How do you make an old warhorse kick up its heels and canter like a pony? That challenge arrives every Christmas, as tastes slip back into traditional grooves. But creative re-invigoration need not stop with postmodern tree baubles. Who would have thought that the festive number of the Radio Times – with Santa and Daleks duly enlisted on its retro cover – could open to reveal the Poet Laureate's spikily satirical take on "The Twelve Days of Christmas"?
Some of Carol Ann Duffy's variations thrive better than others: the "buzzard on a branch" in Afghanistan supplanting the partridge as a soldier dreams of "the grins of my kids", or the anti-banker squib with a special kick for "Too big tae fail" RBS: "We paid the bluddy pipers/ But we dinnae call the tune". Overall, though, her merry contemporary dance around a hoary theme allows a wide audiencee to get to know the sheer versatility, and high-spirited virtuosity, of our new national poet.
Never quite fixed in words or music, favourite carols have always been re-written and re-set (Mendelssohn's great tune for "Hark the Herald Angels Sing" originally came from a cantata about the printing-press). With much-loved poetry fixed firmly in the canon, modern renovators face a tougher call.
Which makes their occasional success all the sweeter. At the Norwegian Christmas concert at St Martin-in-the-Fields this month, the pianist, composer and novelist Ketil Bjornstad – accompanied by singer Anneli Drecker – played his suite Grace: a setting for voice and piano of poems, and prose from the sermons, by John Donne. The pair worked fresh magic with familiar lyrics from the Songs and Sonnets – such as "The Bait", "The Canonisation" and "The Anniversary" – and proved that a Norwegian jazz-classical fusion maestro could sustain in style the tradition of Donne settings that began with his contemporaries Dowland and Gibbons in the 1590s. A recording of Grace is available, and Donne fans with open ears and minds would love it.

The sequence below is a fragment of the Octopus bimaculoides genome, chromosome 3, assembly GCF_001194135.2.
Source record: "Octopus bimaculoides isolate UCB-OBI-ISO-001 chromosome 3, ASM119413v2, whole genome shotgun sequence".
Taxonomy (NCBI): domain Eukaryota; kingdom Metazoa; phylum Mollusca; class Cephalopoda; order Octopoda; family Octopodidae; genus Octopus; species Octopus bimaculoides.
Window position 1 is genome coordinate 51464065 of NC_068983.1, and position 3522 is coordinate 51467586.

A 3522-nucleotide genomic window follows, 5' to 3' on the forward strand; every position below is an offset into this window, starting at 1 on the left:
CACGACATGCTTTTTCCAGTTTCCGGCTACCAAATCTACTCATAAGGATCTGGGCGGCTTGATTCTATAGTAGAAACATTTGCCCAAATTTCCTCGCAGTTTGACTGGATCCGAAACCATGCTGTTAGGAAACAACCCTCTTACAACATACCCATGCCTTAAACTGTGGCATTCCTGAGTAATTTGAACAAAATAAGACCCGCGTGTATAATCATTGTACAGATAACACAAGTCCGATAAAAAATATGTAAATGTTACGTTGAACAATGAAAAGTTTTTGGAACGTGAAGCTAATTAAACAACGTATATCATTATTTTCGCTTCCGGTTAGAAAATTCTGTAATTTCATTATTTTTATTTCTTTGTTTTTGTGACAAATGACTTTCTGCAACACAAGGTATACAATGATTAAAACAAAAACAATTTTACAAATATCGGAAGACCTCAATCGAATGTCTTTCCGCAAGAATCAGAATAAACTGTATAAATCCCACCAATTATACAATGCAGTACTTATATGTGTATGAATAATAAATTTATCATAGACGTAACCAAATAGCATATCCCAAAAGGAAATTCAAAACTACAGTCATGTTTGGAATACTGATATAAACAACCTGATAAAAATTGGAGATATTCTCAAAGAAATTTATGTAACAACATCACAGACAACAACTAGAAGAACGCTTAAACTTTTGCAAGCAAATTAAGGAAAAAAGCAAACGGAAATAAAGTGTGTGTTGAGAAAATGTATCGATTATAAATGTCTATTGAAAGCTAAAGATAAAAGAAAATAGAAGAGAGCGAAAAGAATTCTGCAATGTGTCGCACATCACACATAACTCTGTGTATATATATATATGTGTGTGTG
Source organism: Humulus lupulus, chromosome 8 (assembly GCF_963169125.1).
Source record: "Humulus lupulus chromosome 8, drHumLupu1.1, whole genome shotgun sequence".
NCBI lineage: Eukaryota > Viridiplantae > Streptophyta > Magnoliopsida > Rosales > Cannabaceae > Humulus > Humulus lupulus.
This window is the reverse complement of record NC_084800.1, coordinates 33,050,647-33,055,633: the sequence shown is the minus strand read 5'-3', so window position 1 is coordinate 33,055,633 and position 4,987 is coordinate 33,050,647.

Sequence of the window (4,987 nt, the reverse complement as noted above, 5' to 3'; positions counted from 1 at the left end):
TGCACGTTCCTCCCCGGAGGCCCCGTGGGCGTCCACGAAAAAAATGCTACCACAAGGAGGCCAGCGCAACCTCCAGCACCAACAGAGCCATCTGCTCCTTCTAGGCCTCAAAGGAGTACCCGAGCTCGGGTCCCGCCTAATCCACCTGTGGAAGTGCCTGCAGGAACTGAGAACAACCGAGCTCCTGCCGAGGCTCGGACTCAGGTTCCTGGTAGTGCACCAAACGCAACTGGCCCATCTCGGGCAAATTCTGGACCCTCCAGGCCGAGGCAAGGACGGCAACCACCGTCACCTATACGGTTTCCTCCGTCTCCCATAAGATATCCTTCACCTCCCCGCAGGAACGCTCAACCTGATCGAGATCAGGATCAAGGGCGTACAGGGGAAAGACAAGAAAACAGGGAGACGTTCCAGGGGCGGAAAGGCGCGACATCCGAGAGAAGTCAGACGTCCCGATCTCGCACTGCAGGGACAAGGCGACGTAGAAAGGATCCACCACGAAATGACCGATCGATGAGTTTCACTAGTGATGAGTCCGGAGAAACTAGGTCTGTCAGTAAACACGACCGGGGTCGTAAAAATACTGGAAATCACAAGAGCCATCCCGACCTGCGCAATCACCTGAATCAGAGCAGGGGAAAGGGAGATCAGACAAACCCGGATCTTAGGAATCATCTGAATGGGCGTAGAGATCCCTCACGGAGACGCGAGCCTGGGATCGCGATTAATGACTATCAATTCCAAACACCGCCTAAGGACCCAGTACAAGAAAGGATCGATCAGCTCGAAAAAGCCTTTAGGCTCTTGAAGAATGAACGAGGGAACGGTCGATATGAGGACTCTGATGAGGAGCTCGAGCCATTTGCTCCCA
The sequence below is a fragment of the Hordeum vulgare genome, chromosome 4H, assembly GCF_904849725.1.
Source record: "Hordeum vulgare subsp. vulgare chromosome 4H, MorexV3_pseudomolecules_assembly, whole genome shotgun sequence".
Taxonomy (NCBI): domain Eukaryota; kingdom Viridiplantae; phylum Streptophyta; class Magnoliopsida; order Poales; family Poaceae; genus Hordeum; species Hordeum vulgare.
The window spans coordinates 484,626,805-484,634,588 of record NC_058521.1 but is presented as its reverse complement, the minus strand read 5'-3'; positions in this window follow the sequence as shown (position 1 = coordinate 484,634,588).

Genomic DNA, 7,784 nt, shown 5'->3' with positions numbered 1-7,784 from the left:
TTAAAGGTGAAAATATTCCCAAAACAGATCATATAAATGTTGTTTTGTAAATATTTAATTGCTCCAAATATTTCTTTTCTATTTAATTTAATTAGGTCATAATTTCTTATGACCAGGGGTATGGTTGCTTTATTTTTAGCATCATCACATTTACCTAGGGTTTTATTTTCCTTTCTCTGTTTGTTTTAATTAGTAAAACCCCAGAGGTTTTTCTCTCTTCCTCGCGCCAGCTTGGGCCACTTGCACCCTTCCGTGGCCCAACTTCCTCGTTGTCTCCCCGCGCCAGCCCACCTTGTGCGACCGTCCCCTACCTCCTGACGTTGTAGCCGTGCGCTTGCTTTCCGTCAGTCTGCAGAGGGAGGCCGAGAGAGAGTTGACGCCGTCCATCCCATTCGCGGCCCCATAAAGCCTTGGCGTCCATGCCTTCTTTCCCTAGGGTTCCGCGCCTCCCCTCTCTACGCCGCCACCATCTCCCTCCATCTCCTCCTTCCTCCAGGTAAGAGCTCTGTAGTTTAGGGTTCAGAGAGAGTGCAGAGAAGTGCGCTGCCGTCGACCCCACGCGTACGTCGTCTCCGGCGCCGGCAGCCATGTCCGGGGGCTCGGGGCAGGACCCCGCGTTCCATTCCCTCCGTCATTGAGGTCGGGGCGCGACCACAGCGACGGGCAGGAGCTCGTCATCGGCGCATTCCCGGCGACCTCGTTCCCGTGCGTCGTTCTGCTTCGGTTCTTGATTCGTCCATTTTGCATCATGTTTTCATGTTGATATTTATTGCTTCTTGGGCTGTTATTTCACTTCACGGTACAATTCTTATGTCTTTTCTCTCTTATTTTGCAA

A few doors away at the Coliseum, the ENO company was taking the most venerable festive warhorse of the lot over fences far higher than it often has to jump. In the English Protestant musical tradition, words have to some degree always held the reins. Handel well understood that hierarchy when, in 1741, he converted morsels of the Bible and Prayer Book - woven together by Charles Jennens - into Messiah.
Deborah Warner's dramatisation of Messiah has had a good roughing-up by the classical music police. I duly defer to their expertise. But, for this rank amateur, several of her coups de théâtre – from the emerging jigsaw backdrop of babies' faces behind "For unto us a child is born" and the speeded-up film of consumer frenzy in "All we, like sheep have gone astray" to the NHS hospital-bed rendition of "I know that my redeemer liveth" – helped bring music and meaning together with a rare, exhilarating power. Frankly, I don't know how bad a Messiah would have to be for me to pass dry-eyed through "He was despisèd". Here, I hadn't the faintest chance of finding out as the mezzo – Catherine Wyn-Rogers – was fabulous.
Separated by centuries, Handel and Bjornstad both brought a reviving outsider's eye – and ear – to venerated English texts, sacred and secular. At any season, we need more gifts of that sort. Meanwhile, the ENO programme for Messiah offers a mini-anthology of paintings and poetry, include a brace of pieces each by Donne and Duffy. It quotes, inevitably but rightly, the latter's "Prayer", a poem that somehow channels and revivifies the spirit of Philip Larkin as it imagines a new winter liturgy for faithless modern hearts: "Darkness outside. Inside, the radio's prayer - / Rockall. Malin. Dogger. Finisterre."
Whatever the next decade brings, the prospect of Carol Ann Duffy on hand to make tradition frisk like a colt should brighten any horizon. Her elevation really was one of the best things to happen in this sombre year.
P.S.Ever since the aftermath of 9/11, when Tony Blair announced that the "rules had changed", New Labour has sunk ever deeper into an authoritarian mentality. It has sought to ride roughshod over freedoms of all kinds, from the profound to the piffling. The ability of authors to go and talk to schoolchildren without prior criminal-records vetting might seem to lie towards the trivial end of that scale. But here, at least, a fightback has seen reason prevail. Schools secretary Ed Balls has revised the detested Vetting and Barring Scheme to exempt occasional visitors, such as writers, from draconian controls that would do nothing to protect children. A result for campaigners such as Philip Pullman, Michael Morpurgo and Anne Fine, and proof that respected children's authors can parley their position into real political muscle.